The Proverbial Loons -- A FIlm Review

Musical comedy is genre enough. But add improv to the formula, and you have a potentially explosive brew -- if you’re lucky. This crowd is a find.

The six talented and largely loopy cast of the Loons come to audience in a ROYGBIV range of unprepossessing T-shirts and jeans, and flexibly dodge, leap, flit, and dart about the stage, drop down onto all fours and make like zombies or ragdolls, until you are giggling madly.

The trick with the Proverbials seems to be to select two random audience volunteers. The ones chosen to be mined for their life-stories when we were there seemed unpromising. One young male, black, was interested in media production, a just-graduated newbie from the Bronx who had a funny way about himself that looks promising for stage work after he finds his way in the world a bit. The second, a Little Ferry female who is also in media production, and wants to be a TV host, did not seem to offer much in the way of veins of improv gold to exploit.

But the troupe successfully reworked the spare factoids of these two folks, Brooke and Chris, into a skein of zany set pieces and hilarious comedic skits and gags.

Building on these two lightly experienced and initially unispiring subjects, the troupe developed songs, accompanying silly dances, and hilarious duo-partite ‘dialogs’ or blackout meditations that had us all laughing for the full hour.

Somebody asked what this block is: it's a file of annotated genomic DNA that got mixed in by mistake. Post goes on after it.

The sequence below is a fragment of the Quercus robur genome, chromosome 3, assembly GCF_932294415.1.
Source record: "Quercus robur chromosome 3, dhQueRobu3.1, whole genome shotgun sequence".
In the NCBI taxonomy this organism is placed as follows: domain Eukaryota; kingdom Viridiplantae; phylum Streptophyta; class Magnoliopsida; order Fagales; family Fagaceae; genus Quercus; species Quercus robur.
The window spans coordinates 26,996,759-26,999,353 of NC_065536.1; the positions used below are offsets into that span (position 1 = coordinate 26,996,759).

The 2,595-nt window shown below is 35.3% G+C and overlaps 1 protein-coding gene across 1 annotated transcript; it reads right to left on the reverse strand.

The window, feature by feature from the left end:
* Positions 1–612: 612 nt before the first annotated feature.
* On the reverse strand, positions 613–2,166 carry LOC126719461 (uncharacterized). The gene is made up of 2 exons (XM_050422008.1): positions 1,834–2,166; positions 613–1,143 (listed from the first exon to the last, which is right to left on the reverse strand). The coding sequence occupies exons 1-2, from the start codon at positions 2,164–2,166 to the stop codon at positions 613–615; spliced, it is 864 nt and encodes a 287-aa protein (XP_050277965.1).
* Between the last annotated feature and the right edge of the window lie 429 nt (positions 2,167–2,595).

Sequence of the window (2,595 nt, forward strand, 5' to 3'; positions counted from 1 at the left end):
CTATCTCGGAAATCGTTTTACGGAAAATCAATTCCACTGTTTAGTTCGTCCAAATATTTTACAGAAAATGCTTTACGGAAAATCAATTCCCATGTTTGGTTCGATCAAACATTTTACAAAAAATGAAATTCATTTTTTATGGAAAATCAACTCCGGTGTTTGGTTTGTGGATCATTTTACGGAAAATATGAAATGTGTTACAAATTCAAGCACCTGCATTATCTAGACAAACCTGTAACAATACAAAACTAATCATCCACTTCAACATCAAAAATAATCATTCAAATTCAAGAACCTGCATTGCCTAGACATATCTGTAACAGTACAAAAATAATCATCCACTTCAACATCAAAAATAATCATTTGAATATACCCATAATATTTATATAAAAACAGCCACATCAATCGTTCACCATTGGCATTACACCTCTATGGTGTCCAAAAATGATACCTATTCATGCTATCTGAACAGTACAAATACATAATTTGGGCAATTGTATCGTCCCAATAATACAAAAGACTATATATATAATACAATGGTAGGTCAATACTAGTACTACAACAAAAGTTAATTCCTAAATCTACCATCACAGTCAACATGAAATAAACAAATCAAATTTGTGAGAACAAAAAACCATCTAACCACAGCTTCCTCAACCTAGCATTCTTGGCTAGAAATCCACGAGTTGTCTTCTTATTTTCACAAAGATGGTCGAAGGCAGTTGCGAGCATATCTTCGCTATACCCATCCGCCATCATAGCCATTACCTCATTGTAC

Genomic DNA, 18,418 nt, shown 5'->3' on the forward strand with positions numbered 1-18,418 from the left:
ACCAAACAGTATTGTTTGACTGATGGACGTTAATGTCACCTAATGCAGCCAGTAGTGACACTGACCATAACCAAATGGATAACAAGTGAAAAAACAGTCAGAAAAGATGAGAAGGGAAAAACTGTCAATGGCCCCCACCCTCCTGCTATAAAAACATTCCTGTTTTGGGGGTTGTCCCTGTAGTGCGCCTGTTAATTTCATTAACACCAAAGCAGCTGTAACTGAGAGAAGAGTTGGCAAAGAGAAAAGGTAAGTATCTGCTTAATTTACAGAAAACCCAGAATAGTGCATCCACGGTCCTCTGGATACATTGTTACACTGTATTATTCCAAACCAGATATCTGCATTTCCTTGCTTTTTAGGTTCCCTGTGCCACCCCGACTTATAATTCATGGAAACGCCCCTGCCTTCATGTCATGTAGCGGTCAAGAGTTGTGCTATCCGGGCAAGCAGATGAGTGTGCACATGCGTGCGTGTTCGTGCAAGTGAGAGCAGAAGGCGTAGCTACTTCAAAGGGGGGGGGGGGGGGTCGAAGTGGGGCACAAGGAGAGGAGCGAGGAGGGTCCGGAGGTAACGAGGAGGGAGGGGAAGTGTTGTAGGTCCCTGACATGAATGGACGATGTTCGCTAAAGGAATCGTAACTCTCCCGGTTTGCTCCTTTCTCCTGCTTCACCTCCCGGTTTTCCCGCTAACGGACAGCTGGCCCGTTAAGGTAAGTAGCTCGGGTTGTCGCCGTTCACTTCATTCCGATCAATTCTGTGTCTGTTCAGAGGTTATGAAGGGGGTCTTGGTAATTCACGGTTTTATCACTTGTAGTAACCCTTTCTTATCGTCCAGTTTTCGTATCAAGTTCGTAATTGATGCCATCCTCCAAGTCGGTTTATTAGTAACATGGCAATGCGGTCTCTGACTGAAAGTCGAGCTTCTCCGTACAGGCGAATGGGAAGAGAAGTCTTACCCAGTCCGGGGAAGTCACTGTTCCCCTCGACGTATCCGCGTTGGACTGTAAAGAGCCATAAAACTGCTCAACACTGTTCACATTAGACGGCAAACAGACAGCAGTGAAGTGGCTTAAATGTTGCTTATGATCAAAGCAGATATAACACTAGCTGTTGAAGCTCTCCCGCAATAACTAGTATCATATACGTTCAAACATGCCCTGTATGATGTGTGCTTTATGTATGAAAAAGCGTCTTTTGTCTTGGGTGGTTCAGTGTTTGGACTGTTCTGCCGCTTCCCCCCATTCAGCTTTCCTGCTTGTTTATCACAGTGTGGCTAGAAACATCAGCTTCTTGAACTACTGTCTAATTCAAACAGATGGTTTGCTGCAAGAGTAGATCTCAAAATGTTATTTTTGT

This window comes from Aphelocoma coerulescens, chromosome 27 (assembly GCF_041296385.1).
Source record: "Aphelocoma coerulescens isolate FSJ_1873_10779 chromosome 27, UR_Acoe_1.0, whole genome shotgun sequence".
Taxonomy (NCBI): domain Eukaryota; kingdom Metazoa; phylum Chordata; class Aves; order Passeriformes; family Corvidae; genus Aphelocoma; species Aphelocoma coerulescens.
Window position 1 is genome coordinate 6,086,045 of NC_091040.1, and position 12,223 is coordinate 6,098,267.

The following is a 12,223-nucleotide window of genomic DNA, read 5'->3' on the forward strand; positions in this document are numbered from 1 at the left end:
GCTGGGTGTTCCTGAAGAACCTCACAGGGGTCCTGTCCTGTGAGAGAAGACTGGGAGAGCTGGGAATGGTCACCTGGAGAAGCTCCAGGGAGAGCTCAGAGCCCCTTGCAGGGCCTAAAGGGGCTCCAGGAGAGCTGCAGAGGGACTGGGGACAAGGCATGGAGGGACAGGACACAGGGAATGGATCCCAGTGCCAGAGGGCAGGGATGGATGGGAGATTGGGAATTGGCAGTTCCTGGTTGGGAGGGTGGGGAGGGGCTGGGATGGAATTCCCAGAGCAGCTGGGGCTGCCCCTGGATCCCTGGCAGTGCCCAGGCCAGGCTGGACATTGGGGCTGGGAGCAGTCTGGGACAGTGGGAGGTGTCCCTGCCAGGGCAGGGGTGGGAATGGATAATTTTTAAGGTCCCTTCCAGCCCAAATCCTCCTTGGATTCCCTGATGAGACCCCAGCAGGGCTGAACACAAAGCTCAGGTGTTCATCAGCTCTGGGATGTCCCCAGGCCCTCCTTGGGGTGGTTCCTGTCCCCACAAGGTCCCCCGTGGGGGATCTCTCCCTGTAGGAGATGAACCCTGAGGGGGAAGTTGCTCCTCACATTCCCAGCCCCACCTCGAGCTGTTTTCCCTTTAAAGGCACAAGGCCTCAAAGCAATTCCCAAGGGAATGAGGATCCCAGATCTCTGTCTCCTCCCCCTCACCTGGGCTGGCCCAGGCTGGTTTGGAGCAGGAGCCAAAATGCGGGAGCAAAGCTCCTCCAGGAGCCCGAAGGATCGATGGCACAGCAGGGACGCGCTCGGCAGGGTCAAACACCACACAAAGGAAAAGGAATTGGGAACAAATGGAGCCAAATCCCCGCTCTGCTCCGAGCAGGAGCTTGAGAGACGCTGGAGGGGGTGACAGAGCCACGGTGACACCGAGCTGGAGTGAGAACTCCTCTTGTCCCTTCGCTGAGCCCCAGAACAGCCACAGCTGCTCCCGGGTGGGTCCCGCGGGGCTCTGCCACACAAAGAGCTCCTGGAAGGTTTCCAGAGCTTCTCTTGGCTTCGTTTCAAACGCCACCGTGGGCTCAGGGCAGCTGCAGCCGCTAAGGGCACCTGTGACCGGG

Obviously the conventions of the form require that they have a few well-honed rough call-on pieces, modified by the evening’s selectees. Even for the cynical, seen-it-all theatre-goer, it’s hard not to have a bubbly and infective laugh-a-minute time. The evening we visited, there was a full audience; Joan Rivers had just died the day before. They incorporated encomiums to her several times throughout the performance. In a trice, they shift characters, voices, postures, facial tics, and expressions. No sets, costume changes or props needed.

Best news is that it may be one of the region’s biggest bargains. You can get tickets for $15 each, or, occasionally, twofers, even freebies, if you work their occasional ‘lottery’ correctly. Though it is only a bit more than an hour, it is a jolly way to initiate an evening, your insides are massaged by the nonstop laughter, and then you can  dine nearby and still get home before 10 pm.

First Saturday nights of the month seem to be a special. Weekends through the season and into the winter. They also produce a wide variety of socially conscious and experimental theatre and cultural enrichment programs for children and teens. They dispense comedy rewards the way Mother Theresa dispensed caritas to the lepers. Or something.

As we made our way to a local friendly eatery, a colleague of ours introduced us to a friend who has been an intern there backstage, and taking classes, for the past seven years. In theatre, that’s a hoary lifetime. They must be doing something right.

At the Castillo Theatre, 543 West 42nd St. Evenings at 8 pm.